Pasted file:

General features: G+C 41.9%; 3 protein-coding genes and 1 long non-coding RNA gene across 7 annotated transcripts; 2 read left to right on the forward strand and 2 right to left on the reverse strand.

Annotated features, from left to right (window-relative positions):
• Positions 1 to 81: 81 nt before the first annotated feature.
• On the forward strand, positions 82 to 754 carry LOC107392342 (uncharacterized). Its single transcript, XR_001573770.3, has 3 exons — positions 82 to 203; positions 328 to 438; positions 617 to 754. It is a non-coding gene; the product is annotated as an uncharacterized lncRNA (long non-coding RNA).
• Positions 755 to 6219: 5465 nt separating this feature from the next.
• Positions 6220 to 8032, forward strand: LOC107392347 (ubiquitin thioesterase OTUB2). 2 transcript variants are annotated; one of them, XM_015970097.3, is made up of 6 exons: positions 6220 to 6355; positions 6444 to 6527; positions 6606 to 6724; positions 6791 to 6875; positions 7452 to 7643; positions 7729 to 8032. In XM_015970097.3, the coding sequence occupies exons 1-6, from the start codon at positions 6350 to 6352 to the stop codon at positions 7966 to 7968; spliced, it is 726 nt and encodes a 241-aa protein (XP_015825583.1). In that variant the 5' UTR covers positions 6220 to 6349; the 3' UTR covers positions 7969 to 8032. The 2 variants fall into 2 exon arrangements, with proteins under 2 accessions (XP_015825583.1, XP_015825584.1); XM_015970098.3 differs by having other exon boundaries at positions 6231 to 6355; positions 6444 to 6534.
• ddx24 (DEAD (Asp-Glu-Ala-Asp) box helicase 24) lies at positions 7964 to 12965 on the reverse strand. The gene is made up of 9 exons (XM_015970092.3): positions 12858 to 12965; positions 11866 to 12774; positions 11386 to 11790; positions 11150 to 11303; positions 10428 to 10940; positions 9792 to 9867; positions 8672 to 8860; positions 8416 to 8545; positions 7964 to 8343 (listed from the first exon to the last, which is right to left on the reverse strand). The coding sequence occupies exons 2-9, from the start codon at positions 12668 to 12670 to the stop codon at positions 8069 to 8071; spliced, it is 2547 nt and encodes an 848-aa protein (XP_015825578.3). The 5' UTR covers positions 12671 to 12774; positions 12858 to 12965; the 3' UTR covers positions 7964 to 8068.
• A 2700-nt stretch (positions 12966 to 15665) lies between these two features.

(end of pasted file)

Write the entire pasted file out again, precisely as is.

General features: G+C 41.9%; 3 protein-coding genes and 1 long non-coding RNA gene across 7 annotated transcripts; 2 read left to right on the forward strand and 2 right to left on the reverse strand.

Annotated features, from left to right (window-relative positions):
• Positions 1 to 81: 81 nt before the first annotated feature.
• On the forward strand, positions 82 to 754 carry LOC107392342 (uncharacterized). Its single transcript, XR_001573770.3, has 3 exons — positions 82 to 203; positions 328 to 438; positions 617 to 754. It is a non-coding gene; the product is annotated as an uncharacterized lncRNA (long non-coding RNA).
• Positions 755 to 6219: 5465 nt separating this feature from the next.
• Positions 6220 to 8032, forward strand: LOC107392347 (ubiquitin thioesterase OTUB2). 2 transcript variants are annotated; one of them, XM_015970097.3, is made up of 6 exons: positions 6220 to 6355; positions 6444 to 6527; positions 6606 to 6724; positions 6791 to 6875; positions 7452 to 7643; positions 7729 to 8032. In XM_015970097.3, the coding sequence occupies exons 1-6, from the start codon at positions 6350 to 6352 to the stop codon at positions 7966 to 7968; spliced, it is 726 nt and encodes a 241-aa protein (XP_015825583.1). In that variant the 5' UTR covers positions 6220 to 6349; the 3' UTR covers positions 7969 to 8032. The 2 variants fall into 2 exon arrangements, with proteins under 2 accessions (XP_015825583.1, XP_015825584.1); XM_015970098.3 differs by having other exon boundaries at positions 6231 to 6355; positions 6444 to 6534.
• ddx24 (DEAD (Asp-Glu-Ala-Asp) box helicase 24) lies at positions 7964 to 12965 on the reverse strand. The gene is made up of 9 exons (XM_015970092.3): positions 12858 to 12965; positions 11866 to 12774; positions 11386 to 11790; positions 11150 to 11303; positions 10428 to 10940; positions 9792 to 9867; positions 8672 to 8860; positions 8416 to 8545; positions 7964 to 8343 (listed from the first exon to the last, which is right to left on the reverse strand). The coding sequence occupies exons 2-9, from the start codon at positions 12668 to 12670 to the stop codon at positions 8069 to 8071; spliced, it is 2547 nt and encodes an 848-aa protein (XP_015825578.3). The 5' UTR covers positions 12671 to 12774; positions 12858 to 12965; the 3' UTR covers positions 7964 to 8068.
• A 2700-nt stretch (positions 12966 to 15665) lies between these two features.